Letters of Recommendation

How Do you Obtain the Strongest Letters of Recommendation?

  • Develop good relationships with your professors. Show them that you are a student who cares about learning not just grades. Get involved in the learning process – participate in class, stop by during office hours if you have any questions, etc. If your professors know you better, they will be able to write a letter with much more substance. Graduate admissions committees know what a generic letter sounds like.
  • Try to get to know three or four professors and professionals in the field on a fairly close basis (such that you would feel comfortable asking them for a letter of reference). Most graduate schools require at least three letters of reference and some even want four letters.
  • When it comes time for you to ask for letters of reference, be sure to ask for them in person and in the most polite way possible. The people who agree to write letters of recommendation for you are doing you a favor. It is not a job requirement that they write the letters. Ask them first before you just assume they will write you a letter. Go to them preferably in person and say “Do you think you would be able to write me a good letter of recommendation?” Hopefully their answer is yes and you can provide for them the materials needed for each program with instructions.
  • Get the most well-known faculty/professionals you can to write your letters. Many times this means you should be getting letters of reference from faculty who are well-known for doing research in your area of specialization. If you are applying to a clinical psychology program, for example, try to get a well-known clinical psychologist who does research to write one of your letters. If you have a good recommendation from a psychologist who is well-known by other psychologists at other academic institutions, you have a huge advantage over another applicant with similarly good qualifications otherwise who was not recommended by a well-known psychologist. Academia is a closed-knit community.
  • While all of your letter writers do not necessarily have to be faculty (it depends on the program to which you are applying), it is a good idea to have the majority of your letters come from professors – psychology professors, that is. You might have, for example, an English professor do one of your letters simply because she can attest to your writing ability. But, most of your recommenders should be psychologists – psychology graduate students or psychology professors. Why? Because these people who know how difficult it is to succeed in graduate school and can evaluate accurately whether you truly have what it takes to succeed in the Psychology field.
  • While this is not essential, try not to have all male or all female recommenders. Some people believe that a mix of letters from both male and female recommenders indicates that you work well with others in general.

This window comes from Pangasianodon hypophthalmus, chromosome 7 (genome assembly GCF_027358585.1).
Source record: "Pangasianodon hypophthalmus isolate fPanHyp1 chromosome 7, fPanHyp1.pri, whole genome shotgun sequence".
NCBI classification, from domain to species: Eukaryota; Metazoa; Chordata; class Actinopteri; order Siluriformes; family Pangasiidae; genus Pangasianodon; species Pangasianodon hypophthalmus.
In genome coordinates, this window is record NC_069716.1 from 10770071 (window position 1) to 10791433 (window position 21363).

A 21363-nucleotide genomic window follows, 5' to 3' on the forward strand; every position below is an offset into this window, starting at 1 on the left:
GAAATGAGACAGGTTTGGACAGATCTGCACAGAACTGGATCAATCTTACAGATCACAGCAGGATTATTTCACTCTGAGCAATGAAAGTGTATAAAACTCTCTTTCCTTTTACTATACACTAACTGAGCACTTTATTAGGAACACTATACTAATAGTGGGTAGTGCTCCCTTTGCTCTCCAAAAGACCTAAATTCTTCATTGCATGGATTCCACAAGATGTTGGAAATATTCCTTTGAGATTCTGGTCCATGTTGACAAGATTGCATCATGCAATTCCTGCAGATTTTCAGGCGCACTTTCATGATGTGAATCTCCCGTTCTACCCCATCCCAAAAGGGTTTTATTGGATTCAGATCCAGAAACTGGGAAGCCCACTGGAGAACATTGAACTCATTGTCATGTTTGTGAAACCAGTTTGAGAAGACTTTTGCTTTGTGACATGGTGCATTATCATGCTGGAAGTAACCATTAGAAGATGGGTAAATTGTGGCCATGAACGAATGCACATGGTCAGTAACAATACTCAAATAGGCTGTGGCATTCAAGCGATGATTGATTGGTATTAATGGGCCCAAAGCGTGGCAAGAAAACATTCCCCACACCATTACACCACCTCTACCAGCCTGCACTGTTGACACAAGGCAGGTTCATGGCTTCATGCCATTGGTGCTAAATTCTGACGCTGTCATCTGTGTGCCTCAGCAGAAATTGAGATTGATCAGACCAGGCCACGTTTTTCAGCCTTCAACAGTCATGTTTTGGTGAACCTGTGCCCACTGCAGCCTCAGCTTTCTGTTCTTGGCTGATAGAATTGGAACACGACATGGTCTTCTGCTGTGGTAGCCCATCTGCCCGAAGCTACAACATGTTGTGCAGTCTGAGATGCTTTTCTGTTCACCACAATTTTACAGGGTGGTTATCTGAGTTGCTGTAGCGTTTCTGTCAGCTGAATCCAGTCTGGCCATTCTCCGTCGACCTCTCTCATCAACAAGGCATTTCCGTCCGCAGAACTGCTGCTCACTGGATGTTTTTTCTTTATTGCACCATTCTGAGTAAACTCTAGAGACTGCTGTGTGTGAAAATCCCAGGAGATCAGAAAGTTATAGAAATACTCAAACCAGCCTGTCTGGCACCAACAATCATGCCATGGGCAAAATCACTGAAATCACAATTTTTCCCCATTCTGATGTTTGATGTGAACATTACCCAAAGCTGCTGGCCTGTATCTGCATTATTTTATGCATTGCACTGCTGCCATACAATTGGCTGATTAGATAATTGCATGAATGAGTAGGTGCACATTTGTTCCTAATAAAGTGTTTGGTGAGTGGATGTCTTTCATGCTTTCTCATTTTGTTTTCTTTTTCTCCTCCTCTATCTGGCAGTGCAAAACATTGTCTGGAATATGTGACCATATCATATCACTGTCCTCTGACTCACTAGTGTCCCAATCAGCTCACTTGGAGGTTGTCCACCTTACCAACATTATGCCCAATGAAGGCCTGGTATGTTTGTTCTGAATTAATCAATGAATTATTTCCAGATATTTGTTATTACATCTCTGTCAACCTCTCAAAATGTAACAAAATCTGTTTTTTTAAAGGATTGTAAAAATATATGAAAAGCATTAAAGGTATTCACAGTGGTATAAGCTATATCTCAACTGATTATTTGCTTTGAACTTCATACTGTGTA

• Consider getting a letter from a supervisor in your job situation if you work in an area related to the graduate program you are applying to. For example, if you are applying to some type of mental health program (e.g., clinical, counseling, social work) and you currently have a part-time job in the mental health field; it might be a good idea to consider having your job supervisor write one of the letters. Job supervisors with advanced psychology degrees themselves make the best letter writers because they have first-hand experience regarding what it takes to succeed in graduate school.
  • Give the people who are writing your letters all of the materials and instructions such that they can write you the best letter of recommendation possible.
        • Provide a list of the schools/programs to which you are applying and their deadlines
        • A copy of your curriculum vitae and/or resume
        • A copy of your personal statement (statement of purpose),
        • A copy of your degree audit
        • Stamped and addressed envelopes and Completed forms from programs that want letters mailed-in
        • Anything else you think might be helpful to them.
  • Give the people who are writing your letters very brief and clear instructions about what is needed by each of the schools that you applying to (some schools require that a form be completed in addition to the letter while others want the letter only), provide them with all of the forms, and give them pre-addressed, pre-stamped envelopes.  Strongly consider waiving your right to access all of letters of recommendation in the future. Usually, there is a checkbox on the form. By waiving this right, you are allowing the people who write your letters to say anything (positive or negative) they wish in their letters. In that sense, the letters will be perceived as genuine.
  • Be careful when selecting professors to ask for letters. Generally, professors will try to write the strongest letters of recommendation that they can. Generally, they don’t write bad letters on purpose. Nevertheless, some professors might simply tell you that they do not think they can write you a good letter if they can’t (some may simply say that do not have time, etc.). If a professor hints at the fact that he/she does not think they have much to say about you or that they have a few “concerns,” they may be trying to tell you they think you should go ask someone else.  Be sure to give the professors your requests to write the letters well before the deadlines for each graduate program to which you are applying. Then, after a reasonable interval, you can send each professor a reminder note about the upcoming deadlines.  After all is said and done, send each of your letter writers a thank you card. They have done you a big favor!